This course does not follow any one textbook, but a fairly complete set of lecture notes will be handed out during lectures. In addition to the lecture notes, it will be necessary to refer to several textbooks to clarify concepts and study examples. The following textbooks, listed in order of increasing difficulty, are on reserve in the Physics and Astronomy Library.
1) The recommended text is "Physics" Vol 2, H.C. Ohanian, (Norton). This is a well written descriptive text with plenty of illustrations. It is designed to cover the material at the level of P122. It does not use the vector differential calculus approach which will be used at the end of the term in P142.
2)"Berkeley Physics Course", Vol. 2 by Purcell (McGrawHill). This is a relatively easy but superbly written book. It also includes some interesting problems. Unfortunately, it uses the c.g.s. system of units. However, I do not think the different system will cause you too much confusion. This text includes an appendix on systems of units.
3) "Fundamentals of Electricity and Magnetism" Arthur Kip (McGrawHill). This old textbook is rather dry with few pictures; but it presents the material at the correct mathematical level and includes vector differential calculus.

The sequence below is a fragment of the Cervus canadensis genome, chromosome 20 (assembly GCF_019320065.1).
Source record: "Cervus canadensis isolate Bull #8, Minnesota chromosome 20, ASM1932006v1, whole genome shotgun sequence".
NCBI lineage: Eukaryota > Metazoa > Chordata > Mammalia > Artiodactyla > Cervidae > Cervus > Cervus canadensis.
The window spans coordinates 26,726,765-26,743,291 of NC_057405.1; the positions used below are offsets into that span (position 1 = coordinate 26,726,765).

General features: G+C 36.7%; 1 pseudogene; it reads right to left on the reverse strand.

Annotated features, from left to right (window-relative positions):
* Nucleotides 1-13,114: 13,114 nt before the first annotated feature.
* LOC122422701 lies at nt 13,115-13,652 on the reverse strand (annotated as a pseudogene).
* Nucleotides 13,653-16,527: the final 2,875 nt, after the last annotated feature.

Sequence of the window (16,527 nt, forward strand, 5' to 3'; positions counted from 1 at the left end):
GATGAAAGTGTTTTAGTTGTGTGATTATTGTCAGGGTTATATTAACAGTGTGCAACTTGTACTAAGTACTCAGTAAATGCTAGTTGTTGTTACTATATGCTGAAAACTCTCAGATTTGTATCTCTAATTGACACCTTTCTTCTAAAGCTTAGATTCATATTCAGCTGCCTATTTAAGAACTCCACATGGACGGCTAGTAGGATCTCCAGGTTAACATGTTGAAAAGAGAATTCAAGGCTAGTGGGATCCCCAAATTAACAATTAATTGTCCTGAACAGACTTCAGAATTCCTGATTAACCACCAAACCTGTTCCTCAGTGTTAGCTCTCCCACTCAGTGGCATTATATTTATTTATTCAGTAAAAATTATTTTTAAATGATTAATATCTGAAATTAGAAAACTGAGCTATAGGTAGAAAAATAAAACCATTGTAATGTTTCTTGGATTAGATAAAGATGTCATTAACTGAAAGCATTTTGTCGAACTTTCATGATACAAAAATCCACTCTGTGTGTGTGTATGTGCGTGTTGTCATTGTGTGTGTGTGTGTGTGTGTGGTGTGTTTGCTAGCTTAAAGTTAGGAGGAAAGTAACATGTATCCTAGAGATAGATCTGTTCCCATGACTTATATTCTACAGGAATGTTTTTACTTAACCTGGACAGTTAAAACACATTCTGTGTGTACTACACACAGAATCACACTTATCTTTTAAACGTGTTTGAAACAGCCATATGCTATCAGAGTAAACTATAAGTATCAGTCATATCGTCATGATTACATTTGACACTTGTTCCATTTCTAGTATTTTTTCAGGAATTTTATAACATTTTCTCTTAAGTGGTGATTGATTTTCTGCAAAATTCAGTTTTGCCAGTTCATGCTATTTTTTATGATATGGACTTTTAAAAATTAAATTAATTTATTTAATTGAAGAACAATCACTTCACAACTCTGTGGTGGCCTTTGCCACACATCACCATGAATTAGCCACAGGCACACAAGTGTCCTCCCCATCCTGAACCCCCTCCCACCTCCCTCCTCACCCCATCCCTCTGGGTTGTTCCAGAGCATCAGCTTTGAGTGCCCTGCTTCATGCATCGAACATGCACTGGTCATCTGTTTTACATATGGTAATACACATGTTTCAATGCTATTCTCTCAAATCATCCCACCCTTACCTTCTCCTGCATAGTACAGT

4) "The Feynman Lectures on Physics", Vol. 2 by Feynman, Leighton, Sands, Addison and Wesley. This is a series of excellent and stimulating lectures given to Cal. Tech. sophomores by Nobel laureate Richard Feynman. These lectures are aimed to stimulate and challenge the top 10% of the class and as such are only recommended for students who have had a prior course in electromagnetism and who find they would profit from the challenge. This book does not include examples and it uses vector differential calculus.
5) "Electromagnetic FieldWaves", (2nd edition), LorrainCorson, (Freeman). Well written, advanced text, more appropriate to a second EM course. However, the mathematical proofs and examples are clearly described and may be of occasional use.
6) "Introduction to Electrodynamics" (3rd edition) David Griffiths (Prentice Hall). A popular and well written advanced text, more appropriate to a second EM course.
Either of the last two texts may be of use when studying vector differential calculus and its application to electromagnetism, Griffiths is the preferable option.